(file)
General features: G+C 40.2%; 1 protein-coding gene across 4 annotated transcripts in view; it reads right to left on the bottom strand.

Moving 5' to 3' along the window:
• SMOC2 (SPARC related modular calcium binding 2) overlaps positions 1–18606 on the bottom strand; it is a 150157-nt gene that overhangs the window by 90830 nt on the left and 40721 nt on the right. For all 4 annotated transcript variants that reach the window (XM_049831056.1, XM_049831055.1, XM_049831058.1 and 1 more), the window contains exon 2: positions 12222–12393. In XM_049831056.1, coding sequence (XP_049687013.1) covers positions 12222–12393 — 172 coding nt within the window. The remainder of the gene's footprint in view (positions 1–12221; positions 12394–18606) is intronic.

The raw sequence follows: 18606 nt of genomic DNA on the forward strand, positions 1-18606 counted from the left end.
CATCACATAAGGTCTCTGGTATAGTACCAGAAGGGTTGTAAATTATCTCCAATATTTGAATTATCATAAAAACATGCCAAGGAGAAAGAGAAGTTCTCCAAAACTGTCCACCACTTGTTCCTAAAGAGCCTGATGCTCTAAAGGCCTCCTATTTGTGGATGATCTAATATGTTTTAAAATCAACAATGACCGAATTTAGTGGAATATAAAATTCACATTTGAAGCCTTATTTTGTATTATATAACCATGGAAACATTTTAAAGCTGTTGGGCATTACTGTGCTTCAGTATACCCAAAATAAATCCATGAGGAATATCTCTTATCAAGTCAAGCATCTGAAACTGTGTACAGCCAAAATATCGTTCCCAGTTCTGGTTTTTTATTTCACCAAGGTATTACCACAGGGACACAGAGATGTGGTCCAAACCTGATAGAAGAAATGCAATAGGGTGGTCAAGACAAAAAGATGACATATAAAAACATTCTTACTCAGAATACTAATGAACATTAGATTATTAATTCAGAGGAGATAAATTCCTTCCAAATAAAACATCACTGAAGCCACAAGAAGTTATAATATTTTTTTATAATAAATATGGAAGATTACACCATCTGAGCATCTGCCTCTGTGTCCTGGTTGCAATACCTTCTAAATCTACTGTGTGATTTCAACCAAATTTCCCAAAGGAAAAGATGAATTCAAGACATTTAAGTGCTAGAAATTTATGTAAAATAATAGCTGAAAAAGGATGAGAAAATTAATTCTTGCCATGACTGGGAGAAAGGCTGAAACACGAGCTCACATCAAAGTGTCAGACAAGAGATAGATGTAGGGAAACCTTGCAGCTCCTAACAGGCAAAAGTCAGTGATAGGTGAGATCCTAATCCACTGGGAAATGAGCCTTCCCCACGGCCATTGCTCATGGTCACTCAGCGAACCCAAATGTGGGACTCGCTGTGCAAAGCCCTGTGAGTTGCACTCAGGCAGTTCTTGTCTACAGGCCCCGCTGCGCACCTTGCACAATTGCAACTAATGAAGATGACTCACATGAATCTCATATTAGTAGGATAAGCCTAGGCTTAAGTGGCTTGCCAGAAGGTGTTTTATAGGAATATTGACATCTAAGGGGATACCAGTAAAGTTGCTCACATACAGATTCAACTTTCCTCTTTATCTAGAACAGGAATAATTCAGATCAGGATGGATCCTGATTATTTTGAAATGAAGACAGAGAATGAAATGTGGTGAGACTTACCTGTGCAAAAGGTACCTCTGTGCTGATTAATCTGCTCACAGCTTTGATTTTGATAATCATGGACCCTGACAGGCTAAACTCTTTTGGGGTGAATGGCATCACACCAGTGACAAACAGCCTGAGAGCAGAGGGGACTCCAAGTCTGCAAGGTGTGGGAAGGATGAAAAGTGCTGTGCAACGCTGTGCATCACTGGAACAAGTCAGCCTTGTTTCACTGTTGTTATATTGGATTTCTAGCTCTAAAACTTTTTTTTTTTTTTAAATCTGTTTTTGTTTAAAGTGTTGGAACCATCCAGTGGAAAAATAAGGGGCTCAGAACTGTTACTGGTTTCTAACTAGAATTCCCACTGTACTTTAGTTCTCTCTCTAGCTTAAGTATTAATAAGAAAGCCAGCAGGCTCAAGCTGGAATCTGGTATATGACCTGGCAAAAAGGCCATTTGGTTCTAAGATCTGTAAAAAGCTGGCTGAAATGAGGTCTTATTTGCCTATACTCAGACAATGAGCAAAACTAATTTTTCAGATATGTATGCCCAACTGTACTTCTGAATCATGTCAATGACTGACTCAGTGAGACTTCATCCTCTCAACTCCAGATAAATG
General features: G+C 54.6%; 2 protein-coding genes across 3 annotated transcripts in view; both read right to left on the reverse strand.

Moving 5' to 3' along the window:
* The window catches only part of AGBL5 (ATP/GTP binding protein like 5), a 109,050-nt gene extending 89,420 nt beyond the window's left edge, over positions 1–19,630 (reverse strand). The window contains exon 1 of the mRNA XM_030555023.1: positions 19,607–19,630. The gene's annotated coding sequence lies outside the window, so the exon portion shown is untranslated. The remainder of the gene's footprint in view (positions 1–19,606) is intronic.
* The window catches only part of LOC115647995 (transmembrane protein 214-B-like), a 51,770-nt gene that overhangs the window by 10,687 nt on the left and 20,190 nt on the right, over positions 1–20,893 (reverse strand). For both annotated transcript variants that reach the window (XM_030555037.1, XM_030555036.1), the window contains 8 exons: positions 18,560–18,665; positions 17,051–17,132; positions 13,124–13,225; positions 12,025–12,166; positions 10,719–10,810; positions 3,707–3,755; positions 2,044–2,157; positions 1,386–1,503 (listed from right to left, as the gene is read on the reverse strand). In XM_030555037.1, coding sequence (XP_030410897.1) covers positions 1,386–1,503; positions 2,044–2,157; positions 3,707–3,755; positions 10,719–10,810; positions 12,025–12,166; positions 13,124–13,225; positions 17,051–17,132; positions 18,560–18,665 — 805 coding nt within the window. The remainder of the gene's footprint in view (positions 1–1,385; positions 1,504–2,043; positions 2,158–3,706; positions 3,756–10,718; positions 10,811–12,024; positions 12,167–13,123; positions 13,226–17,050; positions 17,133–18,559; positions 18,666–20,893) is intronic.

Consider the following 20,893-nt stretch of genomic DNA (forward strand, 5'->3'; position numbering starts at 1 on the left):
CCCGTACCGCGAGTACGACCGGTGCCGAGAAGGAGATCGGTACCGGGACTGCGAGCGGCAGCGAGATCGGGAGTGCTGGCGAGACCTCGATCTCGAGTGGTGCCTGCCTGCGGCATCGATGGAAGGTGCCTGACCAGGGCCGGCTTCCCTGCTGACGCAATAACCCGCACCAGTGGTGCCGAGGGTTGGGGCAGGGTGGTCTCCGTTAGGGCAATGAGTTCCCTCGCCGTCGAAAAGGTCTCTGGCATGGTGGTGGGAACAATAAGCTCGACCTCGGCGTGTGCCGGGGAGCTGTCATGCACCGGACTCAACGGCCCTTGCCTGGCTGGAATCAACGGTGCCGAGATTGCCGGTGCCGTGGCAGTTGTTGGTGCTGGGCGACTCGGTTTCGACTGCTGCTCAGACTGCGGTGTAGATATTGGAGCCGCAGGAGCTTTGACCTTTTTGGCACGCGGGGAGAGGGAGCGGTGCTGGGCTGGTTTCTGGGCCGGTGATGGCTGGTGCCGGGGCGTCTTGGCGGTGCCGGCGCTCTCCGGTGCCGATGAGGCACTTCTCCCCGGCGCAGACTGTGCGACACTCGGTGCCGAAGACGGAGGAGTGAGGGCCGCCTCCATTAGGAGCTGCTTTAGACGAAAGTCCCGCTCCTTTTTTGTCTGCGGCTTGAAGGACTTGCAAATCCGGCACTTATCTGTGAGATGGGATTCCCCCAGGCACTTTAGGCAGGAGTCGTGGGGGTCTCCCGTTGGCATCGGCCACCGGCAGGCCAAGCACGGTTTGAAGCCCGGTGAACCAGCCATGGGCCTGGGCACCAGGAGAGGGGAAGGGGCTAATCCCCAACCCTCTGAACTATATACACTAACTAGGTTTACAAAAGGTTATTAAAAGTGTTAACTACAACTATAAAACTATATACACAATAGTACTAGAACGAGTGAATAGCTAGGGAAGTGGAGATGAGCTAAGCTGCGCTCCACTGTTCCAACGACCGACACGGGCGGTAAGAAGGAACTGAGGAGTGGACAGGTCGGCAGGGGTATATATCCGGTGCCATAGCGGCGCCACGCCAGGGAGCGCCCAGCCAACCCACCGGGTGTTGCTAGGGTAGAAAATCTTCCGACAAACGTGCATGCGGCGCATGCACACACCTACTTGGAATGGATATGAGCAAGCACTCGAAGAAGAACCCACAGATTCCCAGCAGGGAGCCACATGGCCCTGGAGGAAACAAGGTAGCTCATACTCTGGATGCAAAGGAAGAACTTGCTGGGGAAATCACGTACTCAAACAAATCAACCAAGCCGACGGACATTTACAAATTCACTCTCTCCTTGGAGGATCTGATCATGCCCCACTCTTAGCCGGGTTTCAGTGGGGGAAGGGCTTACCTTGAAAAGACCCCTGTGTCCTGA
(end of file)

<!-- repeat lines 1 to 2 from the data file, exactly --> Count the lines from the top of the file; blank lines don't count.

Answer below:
General features: G+C 40.2%; 1 protein-coding gene across 4 annotated transcripts in view; it reads right to left on the bottom strand.

Moving 5' to 3' along the window: